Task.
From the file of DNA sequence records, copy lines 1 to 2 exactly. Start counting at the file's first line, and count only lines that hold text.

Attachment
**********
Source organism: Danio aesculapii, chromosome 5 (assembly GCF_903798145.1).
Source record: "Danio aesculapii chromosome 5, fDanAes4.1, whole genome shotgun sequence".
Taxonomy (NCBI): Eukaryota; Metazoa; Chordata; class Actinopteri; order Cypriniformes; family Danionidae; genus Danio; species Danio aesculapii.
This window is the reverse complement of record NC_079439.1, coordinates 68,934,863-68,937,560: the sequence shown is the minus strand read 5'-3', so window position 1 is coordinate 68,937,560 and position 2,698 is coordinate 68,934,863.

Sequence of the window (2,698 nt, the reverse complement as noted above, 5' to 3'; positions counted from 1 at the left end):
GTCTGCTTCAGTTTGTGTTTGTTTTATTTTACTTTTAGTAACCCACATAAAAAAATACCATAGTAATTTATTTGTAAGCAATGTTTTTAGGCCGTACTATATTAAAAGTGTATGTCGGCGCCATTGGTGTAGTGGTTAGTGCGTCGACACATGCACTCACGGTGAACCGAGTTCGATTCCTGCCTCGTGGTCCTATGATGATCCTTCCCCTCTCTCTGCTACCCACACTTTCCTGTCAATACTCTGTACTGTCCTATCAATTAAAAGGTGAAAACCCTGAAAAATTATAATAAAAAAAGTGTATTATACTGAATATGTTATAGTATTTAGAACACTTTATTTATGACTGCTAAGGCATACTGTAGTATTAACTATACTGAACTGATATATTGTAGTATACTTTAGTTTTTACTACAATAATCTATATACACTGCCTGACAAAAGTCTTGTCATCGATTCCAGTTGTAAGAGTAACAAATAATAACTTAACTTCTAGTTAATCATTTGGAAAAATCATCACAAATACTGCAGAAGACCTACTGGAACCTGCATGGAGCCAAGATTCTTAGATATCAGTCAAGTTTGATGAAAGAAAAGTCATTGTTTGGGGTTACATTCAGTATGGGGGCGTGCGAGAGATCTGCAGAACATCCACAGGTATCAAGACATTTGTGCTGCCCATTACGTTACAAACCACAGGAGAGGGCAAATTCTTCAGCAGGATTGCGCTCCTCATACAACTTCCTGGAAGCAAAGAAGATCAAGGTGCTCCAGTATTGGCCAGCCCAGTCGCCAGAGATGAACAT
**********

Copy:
Source organism: Danio aesculapii, chromosome 5 (assembly GCF_903798145.1).
Source record: "Danio aesculapii chromosome 5, fDanAes4.1, whole genome shotgun sequence".